Letter to Editor: Questions Yet to Be Answered on Josiah Smith Tavern Project
One local resident says the Board of Selectmen should do more to gain public input on the process.
The following is a letter to the editor submitted by Weston resident Isabella Jancourtz:
Our long journey toward a decision on the re-use of the Josiah Smith Tavern and Old Library may be drawing to a close.
Urbanica, a South Boston architectural firm, has presented an intriguing design proposal for this under-utilized space. It includes condominiums in the Old Library, a Bed and Breakfast in the Tavern and in the Barn there would be a small restaurant plus continued use at minimal cost by the Women's Community League and the Weston Historical Society.
Urbanica's Kamran Zahedi, a long-time Weston resident, has stepped up to the challenge and presented an almost-perfect possible solution. I say "almost perfect" because that huge mall-like sign proposed for the entrance is jarring and the Louvre-like glass box is similarly out of scale for our little New England town.
Also problematic is the $4 million in Community Preservation Act funds which the developer is requesting that we spend to fix up buildings that will no longer belong to the town.
I attended the Urbanica presentation at the Sept. 11 meeting of the Board of Selectmen. A large crowd was present in the town hall auditorium, but only one hour was allotted for the presentation, for comments by the selectmen and for questions and comments from the voters.
When chair Michael Harrity announced that only three minutes remained for voter questions, John Fiske rose to object. In response to the loud applause which followed, Harrity conceded another 15 minutes.
Unfortunately, traveling microphones were not provided for the voters, nor were their questions repeated by the chair. As a result, many were not audible even at the meeting and all voters who spoke were inaudible on the Weston Media Center's broadcast of the meeting.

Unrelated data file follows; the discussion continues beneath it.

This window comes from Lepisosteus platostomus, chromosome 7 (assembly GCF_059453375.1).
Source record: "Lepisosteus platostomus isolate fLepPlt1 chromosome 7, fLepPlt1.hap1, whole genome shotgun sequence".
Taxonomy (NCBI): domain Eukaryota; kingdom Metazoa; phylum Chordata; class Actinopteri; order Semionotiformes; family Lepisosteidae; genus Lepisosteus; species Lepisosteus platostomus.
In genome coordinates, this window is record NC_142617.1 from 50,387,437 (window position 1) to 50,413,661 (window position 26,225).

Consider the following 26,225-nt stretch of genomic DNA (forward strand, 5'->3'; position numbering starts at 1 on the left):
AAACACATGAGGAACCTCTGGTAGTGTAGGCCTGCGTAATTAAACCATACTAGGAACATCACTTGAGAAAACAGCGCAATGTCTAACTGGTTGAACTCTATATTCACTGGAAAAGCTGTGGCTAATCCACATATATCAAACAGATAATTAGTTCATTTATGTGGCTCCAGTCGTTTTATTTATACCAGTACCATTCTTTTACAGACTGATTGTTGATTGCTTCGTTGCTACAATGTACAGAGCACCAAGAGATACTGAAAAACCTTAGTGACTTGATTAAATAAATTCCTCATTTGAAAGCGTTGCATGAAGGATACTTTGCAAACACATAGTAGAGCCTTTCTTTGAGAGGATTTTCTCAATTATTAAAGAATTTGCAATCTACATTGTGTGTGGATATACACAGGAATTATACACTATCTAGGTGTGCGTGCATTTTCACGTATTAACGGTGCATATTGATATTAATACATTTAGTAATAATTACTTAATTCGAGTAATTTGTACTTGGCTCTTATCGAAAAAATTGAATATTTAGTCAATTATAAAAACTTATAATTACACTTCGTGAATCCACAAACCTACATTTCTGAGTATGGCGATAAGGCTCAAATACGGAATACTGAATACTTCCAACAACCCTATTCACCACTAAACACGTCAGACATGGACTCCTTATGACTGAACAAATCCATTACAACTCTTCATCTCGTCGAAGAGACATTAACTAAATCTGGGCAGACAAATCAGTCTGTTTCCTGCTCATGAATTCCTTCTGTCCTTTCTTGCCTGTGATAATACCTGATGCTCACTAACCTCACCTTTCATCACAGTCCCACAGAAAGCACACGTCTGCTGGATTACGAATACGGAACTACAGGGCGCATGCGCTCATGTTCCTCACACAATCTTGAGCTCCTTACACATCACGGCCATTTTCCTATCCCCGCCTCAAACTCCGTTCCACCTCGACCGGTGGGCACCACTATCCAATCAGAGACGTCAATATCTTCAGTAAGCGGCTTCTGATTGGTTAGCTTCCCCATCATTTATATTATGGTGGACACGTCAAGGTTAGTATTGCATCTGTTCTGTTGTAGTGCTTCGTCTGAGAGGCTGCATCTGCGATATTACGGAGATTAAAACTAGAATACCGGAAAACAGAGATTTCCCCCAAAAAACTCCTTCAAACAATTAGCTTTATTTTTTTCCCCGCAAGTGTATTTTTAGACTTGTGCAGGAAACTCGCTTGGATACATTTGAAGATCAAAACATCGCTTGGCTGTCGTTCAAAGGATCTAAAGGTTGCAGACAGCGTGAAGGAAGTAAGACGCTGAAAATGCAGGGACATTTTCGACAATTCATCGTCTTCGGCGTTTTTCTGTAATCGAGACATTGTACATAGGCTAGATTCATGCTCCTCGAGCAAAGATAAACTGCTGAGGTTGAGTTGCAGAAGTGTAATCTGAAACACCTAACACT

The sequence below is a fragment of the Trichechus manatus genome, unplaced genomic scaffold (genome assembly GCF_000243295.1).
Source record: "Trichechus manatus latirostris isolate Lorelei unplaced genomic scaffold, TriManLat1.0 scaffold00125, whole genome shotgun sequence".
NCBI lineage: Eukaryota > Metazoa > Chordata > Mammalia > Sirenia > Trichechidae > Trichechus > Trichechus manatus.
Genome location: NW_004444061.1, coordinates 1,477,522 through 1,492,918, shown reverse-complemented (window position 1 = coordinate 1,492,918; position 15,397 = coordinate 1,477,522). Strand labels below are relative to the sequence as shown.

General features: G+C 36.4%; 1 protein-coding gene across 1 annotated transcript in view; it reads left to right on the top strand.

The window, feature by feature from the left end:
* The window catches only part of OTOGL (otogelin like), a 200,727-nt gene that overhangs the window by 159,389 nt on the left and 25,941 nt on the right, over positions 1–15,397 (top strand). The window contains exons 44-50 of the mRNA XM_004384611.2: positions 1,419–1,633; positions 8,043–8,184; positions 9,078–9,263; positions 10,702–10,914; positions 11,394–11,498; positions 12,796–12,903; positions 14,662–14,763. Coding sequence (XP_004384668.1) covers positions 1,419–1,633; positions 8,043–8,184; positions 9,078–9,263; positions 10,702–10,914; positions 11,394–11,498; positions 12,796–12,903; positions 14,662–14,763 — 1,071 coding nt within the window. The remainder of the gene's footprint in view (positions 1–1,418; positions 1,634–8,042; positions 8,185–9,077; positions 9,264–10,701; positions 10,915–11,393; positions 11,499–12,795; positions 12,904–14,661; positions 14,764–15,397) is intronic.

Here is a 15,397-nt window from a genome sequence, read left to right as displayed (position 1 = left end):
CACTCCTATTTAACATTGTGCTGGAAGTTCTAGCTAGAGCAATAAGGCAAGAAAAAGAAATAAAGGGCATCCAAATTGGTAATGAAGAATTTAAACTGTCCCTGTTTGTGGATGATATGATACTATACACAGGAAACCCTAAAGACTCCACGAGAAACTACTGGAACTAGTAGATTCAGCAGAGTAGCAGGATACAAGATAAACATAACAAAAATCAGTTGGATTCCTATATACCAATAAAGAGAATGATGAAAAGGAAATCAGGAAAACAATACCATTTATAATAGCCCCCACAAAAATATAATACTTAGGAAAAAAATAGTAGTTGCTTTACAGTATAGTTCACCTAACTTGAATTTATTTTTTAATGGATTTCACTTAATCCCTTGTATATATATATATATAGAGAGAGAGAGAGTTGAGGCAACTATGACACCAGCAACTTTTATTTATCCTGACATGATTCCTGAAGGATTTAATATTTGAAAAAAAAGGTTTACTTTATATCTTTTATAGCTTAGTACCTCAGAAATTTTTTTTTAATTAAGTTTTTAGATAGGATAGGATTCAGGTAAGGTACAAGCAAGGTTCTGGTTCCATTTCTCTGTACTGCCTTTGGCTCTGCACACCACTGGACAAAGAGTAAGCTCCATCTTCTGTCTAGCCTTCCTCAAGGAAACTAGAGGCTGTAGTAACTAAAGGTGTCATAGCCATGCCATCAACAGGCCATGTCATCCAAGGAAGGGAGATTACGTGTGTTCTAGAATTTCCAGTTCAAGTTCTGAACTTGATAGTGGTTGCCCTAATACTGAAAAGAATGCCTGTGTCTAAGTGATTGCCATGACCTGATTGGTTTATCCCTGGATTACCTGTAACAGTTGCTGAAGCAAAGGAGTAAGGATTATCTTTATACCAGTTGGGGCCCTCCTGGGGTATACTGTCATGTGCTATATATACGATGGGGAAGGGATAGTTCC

I spoke with WMC director Gloria Cole about this and she said that it is the responsibility of the selectmen or the town manager to provide microphones for the voters.
In any event, many good questions were asked and many were left unasked, because after about 20 minutes chairman Harrity announced that the meeting was moving downstairs to a much smaller room used for regular meetings of the board.
"Moving downstairs allows us to save on heat," he said, adding that there would be many future opportunities for the voters to discuss this project.
Most of us headed home after that. However, watching the rest of the meeting on WMC's broadcast of it, I saw the selectmen spend more time listening to their paid consultant Steve Cecil than they had spent with all the Weston voters who bothered to show up that night.
They appeared to be asking Cecil, whose marketing campaign for RFPs on the JST&OL had yielded just this one proposal, to help them explain/sell this project to the voters.
Lack of regard for voter input is what sank the last JST&OL proposal, despite the $1 million spent on various experts.
When at the Oct. 15 meeting of the Board of Selectmen I inquired when we would have the opportunities we were promised to have a real dialog with them and with the developer about the Urbanica proposal, I was told that it would happen soon. Let's hope that at future meetings the selectmen will not be repeating the charade of a dialog we had on Sept. 11.
If this project is to succeed, the voters need to be able to make the informed decision to support it. The proposal is on the table. We don't need any more presentations. What we need is to have our questions answered, to have our concerns addressed and to debate the merits of this proposal.
Gun Club Lane